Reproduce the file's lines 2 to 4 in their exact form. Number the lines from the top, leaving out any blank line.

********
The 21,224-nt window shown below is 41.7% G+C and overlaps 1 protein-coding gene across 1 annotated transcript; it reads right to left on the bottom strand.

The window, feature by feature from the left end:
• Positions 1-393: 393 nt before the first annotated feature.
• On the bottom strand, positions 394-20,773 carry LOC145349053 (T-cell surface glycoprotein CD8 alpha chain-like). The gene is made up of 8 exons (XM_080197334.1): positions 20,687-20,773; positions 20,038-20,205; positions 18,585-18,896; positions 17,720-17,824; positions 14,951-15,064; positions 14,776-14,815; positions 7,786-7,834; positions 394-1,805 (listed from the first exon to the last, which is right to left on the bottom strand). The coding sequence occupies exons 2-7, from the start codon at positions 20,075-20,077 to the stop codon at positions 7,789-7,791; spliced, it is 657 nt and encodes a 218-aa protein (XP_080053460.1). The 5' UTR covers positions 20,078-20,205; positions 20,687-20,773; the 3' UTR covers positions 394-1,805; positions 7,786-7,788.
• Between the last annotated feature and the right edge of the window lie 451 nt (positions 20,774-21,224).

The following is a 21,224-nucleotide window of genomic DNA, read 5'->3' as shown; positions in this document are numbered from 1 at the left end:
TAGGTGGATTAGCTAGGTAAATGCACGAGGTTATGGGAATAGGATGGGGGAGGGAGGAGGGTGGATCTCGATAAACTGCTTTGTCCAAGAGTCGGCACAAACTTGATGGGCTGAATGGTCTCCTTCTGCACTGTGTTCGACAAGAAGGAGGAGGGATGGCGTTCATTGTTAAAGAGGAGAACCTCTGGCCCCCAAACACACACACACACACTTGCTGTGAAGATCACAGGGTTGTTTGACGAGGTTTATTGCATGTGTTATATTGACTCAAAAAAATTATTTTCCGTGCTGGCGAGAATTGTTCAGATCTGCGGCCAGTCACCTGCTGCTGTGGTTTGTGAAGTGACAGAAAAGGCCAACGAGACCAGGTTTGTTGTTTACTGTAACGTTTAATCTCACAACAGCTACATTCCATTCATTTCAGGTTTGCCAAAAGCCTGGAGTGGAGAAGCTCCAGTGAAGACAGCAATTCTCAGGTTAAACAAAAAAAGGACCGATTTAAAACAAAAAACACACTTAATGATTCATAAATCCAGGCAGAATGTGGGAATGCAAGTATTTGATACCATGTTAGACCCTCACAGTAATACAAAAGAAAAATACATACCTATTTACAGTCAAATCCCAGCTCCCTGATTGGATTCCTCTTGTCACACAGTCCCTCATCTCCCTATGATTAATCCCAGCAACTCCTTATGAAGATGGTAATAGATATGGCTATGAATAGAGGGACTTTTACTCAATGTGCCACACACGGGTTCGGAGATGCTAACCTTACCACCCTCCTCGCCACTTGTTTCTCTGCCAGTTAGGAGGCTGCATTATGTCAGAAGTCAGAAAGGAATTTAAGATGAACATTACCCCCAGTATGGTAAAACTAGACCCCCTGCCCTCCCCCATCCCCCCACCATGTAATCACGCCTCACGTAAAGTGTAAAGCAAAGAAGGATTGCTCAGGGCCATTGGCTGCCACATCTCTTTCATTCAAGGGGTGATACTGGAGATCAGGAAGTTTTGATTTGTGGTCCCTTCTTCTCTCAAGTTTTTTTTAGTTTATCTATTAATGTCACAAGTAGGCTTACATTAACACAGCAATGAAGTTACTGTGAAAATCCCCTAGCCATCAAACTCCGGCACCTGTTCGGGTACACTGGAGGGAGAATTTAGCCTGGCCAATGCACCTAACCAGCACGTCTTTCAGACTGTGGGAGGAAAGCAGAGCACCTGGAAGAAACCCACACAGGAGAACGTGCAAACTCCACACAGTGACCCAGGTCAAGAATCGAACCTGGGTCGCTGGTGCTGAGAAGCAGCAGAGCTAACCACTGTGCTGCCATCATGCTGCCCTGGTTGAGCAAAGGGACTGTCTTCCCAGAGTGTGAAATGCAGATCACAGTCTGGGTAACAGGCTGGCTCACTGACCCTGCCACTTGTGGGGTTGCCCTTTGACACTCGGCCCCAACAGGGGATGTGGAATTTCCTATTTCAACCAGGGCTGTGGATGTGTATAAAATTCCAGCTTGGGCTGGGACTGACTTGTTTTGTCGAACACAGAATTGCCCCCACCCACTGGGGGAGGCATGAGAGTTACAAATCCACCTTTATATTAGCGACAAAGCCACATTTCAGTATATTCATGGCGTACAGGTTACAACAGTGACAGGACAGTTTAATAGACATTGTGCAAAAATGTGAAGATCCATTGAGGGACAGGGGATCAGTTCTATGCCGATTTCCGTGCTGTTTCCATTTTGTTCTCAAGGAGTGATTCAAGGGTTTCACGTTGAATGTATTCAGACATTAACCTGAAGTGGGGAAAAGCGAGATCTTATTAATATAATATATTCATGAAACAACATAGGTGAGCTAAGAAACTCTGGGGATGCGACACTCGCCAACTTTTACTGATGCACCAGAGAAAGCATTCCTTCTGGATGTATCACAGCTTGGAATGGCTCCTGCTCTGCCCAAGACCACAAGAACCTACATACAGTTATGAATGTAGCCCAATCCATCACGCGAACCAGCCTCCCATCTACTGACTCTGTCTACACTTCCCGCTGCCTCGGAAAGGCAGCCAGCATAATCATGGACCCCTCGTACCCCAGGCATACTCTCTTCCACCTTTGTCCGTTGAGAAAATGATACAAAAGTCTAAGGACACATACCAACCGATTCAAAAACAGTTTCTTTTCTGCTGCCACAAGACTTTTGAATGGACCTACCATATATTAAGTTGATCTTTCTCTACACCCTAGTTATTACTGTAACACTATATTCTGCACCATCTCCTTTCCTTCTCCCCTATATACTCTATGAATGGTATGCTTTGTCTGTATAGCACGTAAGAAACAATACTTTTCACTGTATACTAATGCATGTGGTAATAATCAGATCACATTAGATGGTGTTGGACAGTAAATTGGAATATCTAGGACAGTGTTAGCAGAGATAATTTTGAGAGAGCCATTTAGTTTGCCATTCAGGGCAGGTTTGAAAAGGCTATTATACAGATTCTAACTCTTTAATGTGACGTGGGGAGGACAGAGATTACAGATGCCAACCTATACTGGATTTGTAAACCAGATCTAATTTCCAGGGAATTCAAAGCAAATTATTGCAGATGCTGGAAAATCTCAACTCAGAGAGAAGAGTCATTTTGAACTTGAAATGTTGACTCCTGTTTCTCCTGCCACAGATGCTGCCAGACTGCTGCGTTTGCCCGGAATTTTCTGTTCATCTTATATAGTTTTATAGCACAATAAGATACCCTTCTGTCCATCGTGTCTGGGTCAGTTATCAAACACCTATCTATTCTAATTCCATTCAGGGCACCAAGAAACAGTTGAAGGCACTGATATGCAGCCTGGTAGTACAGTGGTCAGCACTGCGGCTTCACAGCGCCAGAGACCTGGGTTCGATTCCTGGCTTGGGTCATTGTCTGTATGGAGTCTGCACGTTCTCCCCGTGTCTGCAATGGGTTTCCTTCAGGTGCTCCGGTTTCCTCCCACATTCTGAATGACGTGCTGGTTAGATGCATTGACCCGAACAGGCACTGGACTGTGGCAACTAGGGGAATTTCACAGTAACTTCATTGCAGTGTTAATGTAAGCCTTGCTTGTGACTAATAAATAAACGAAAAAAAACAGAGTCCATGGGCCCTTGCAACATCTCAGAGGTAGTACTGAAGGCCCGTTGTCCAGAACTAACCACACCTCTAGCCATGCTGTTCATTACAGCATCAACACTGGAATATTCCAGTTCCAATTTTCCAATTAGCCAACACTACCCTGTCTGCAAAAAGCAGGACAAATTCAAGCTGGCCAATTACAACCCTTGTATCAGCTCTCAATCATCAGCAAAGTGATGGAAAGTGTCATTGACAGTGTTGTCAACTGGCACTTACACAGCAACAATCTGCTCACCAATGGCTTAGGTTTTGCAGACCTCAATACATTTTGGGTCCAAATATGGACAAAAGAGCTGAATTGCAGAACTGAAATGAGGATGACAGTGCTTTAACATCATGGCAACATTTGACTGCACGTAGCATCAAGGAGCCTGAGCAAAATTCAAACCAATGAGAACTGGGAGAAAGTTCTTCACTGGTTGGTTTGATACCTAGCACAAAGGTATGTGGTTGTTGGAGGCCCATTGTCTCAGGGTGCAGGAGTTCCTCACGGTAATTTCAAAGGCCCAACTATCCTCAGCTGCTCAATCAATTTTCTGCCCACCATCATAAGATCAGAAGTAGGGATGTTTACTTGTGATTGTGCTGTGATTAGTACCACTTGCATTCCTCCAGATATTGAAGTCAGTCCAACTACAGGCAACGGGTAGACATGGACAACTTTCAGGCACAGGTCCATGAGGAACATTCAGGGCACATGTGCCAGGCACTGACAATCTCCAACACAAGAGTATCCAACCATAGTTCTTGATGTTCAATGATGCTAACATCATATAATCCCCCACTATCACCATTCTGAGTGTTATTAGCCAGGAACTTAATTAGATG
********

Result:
The window, feature by feature from the left end:
• Positions 1-393: 393 nt before the first annotated feature.
• On the bottom strand, positions 394-20,773 carry LOC145349053 (T-cell surface glycoprotein CD8 alpha chain-like). The gene is made up of 8 exons (XM_080197334.1): positions 20,687-20,773; positions 20,038-20,205; positions 18,585-18,896; positions 17,720-17,824; positions 14,951-15,064; positions 14,776-14,815; positions 7,786-7,834; positions 394-1,805 (listed from the first exon to the last, which is right to left on the bottom strand). The coding sequence occupies exons 2-7, from the start codon at positions 20,075-20,077 to the stop codon at positions 7,789-7,791; spliced, it is 657 nt and encodes a 218-aa protein (XP_080053460.1). The 5' UTR covers positions 20,078-20,205; positions 20,687-20,773; the 3' UTR covers positions 394-1,805; positions 7,786-7,788.